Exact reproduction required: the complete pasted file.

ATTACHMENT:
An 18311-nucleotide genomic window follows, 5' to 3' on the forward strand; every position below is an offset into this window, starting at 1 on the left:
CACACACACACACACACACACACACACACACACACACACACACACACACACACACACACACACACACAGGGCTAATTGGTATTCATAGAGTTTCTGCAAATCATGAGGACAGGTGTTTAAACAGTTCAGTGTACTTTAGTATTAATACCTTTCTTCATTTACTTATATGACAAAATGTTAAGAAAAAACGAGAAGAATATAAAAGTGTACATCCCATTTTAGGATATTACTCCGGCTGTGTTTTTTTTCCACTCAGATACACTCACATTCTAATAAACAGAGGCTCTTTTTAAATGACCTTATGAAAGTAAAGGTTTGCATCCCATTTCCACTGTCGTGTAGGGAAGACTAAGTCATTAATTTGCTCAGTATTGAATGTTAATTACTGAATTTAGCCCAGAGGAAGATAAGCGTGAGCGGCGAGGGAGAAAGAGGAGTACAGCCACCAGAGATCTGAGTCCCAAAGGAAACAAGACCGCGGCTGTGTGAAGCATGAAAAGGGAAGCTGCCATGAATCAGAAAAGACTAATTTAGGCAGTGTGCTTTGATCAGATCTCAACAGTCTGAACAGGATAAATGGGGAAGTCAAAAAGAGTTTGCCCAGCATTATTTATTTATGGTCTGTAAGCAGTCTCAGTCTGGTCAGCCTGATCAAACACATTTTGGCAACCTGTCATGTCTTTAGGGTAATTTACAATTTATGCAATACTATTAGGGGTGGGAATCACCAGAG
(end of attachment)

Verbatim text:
An 18311-nucleotide genomic window follows, 5' to 3' on the forward strand; every position below is an offset into this window, starting at 1 on the left:
CACACACACACACACACACACACACACACACACACACACACACACACACACACACACACACACACACAGGGCTAATTGGTATTCATAGAGTTTCTGCAAATCATGAGGACAGGTGTTTAAACAGTTCAGTGTACTTTAGTATTAATACCTTTCTTCATTTACTTATATGACAAAATGTTAAGAAAAAACGAGAAGAATATAAAAGTGTACATCCCATTTTAGGATATTACTCCGGCTGTGTTTTTTTTCCACTCAGATACACTCACATTCTAATAAACAGAGGCTCTTTTTAAATGACCTTATGAAAGTAAAGGTTTGCATCCCATTTCCACTGTCGTGTAGGGAAGACTAAGTCATTAATTTGCTCAGTATTGAATGTTAATTACTGAATTTAGCCCAGAGGAAGATAAGCGTGAGCGGCGAGGGAGAAAGAGGAGTACAGCCACCAGAGATCTGAGTCCCAAAGGAAACAAGACCGCGGCTGTGTGAAGCATGAAAAGGGAAGCTGCCATGAATCAGAAAAGACTAATTTAGGCAGTGTGCTTTGATCAGATCTCAACAGTCTGAACAGGATAAATGGGGAAGTCAAAAAGAGTTTGCCCAGCATTATTTATTTATGGTCTGTAAGCAGTCTCAGTCTGGTCAGCCTGATCAAACACATTTTGGCAACCTGTCATGTCTTTAGGGTAATTTACAATTTATGCAATACTATTAGGGGTGGGAATCACCAGAG